Husband did not make the spousal maintenance payments and did not provide the wife with the assets. Husband was found in contempt.

The court issued a judgment for the past-due spousal maintenance and the value of the assets that should have been transferred, plus attorney’s fees, interest, and costs. The judgment ordered the marital home be sold. Through another order, Husband was removed from the home.

The home was sold. From the proceeds of the sale, Wife received the funds to cover spousal support. Husband sought to withhold the rest of the funds under the protection of the homestead statute. Wife argued that she should be able to receive the funds from the judgment for what was ordered to her at the time of dissolution. The trial court imposed a constructive trust to hold the funds pending a decision. Husband objected to the constructive trust.

The court of appeals held that Husband’s attempt to insert a homestead exemption argument and attempt to convert the decree into a lien under RCW 6.13.090, where the homestead statute would apply, was improper. The court noted that Homestead Statute exemption arguments cannot be used to facilitate unjust enrichment or fraud, and the court in equity may impose a constructive trust.

The court found that Husband’s failure to transfer money per the order was intentionally culpable conduct, basically, he was attempting to use the homestead exemption to avoid paying for the home.

The court also awarded attorney’s fees to the wife because it was a continuation of the original dissolution action and the losing party’s conduct constituted bad faith.

 

The Dependency Decision

The second decision falls out side of the classic definition of family law because it is a dependency action and is therefore between the state and a parent instead of being between private parties. In re Dependency of L.D. (family law cases involving minors normally do not use the child’s full name in an effort to protect the child’s privacy.)

While unpublished decisions cannot be cited by courts, they do some times provide information that is helpful in understanding how courts view issues. This case provides little guidance and is very much a fact-specific case. There were concerns noted about the child’s safety because of abuse of the child and abuse of the child’s mother as well as the father driving while intoxicated with the child.

The trial court found that the child was dependent and ordered services to be provided to the father. Subsequently, Father completed the domestic violence assessment and the child had been returned to his care. Because of this, the court found the issue the father raised about procedural due process was moot, meaning they were no longer relevant and the court would not issue an opinion on the matter.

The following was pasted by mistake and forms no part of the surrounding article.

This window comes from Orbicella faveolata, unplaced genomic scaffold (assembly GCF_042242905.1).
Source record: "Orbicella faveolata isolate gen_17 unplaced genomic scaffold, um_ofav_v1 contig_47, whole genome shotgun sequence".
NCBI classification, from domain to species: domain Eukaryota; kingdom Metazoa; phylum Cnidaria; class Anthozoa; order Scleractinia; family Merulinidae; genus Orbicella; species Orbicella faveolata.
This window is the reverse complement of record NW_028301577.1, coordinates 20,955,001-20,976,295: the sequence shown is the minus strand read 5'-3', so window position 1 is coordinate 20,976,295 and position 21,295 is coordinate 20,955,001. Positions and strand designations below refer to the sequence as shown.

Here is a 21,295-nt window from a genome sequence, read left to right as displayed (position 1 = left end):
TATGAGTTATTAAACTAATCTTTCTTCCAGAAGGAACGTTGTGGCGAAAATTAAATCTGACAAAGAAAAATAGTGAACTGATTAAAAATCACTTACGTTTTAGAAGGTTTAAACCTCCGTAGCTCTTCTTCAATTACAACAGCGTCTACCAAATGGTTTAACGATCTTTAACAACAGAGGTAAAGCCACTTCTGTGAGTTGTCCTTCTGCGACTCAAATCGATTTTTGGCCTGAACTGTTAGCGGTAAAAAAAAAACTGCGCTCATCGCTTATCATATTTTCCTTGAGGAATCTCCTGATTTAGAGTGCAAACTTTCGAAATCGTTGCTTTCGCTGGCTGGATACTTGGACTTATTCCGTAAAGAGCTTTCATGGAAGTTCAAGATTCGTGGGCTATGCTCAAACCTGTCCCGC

WLAD Appellate Case

In Washington, we have a law called the Washington Law Against Discrimination (WLAD). It’s a law designed to protect Washington State citizens from experiencing discrimination based on a sizable list of protected classes:

This chapter shall be known as the “law against discrimination.” It is an exercise of the police power of the state for the protection of the public welfare, health, and peace of the people of this state, and in fulfillment of the provisions of the Constitution of this state concerning civil rights. The legislature hereby finds and declares that practices of discrimination against any of its inhabitants because of

  • race,
  • creed,
  • color,
  • national origin,
  • families with children,
  • sex,
  • marital status,
  • sexual orientation (Note, the definition of sexual orientation includes gender expression or identity.”
  • age,
  • honorably discharged veteran or military status, or
  • the presence of any sensory, mental, or physical disability or the use of a trained dog guide or service animal by a person with a disability

are a matter of state concern, that such discrimination threatens not only the rights and proper privileges of its inhabitants but menaces the institutions and foundation of a free democratic state. … employment, in credit and insurance transactions, in places of public resort, accommodation, or amusement, and in real property transactions because of race, creed, color, national origin, families with children, sex, marital status, sexual orientation, age, honorably discharged veteran or military status, or the presence of any sensory, mental, or physical disability or the use of a trained dog guide or service animal by a person with a disability; and the commission established hereunder is hereby given general jurisdiction and power for such purposes.

RCW 49.60 (Parenthetical description noting the inclusion of trans* status and bullet point for the protected classes are added).

Recently, the Washington Supreme Court decided a case that dealt with WLAD. In Scrivener v. Clark Collegethe court address an issue of age discrimination and being hired for tenure track. Scrivener had made the final four, but instead of hiring her, the College hired candidates who were under 40 years old.

The trial court decided the issue on summary judgement (before a trial on a legal issue). The trial court said that Scrivener failed to prove that the college’s stated reason for its decision was a pretext.

At the first round of appeals,the appellate court upheld the trial court’s decision. The Supreme Court reversed the trial court’s decision (sent it back to the trial court to decide in line with the Supreme Court’s opinion).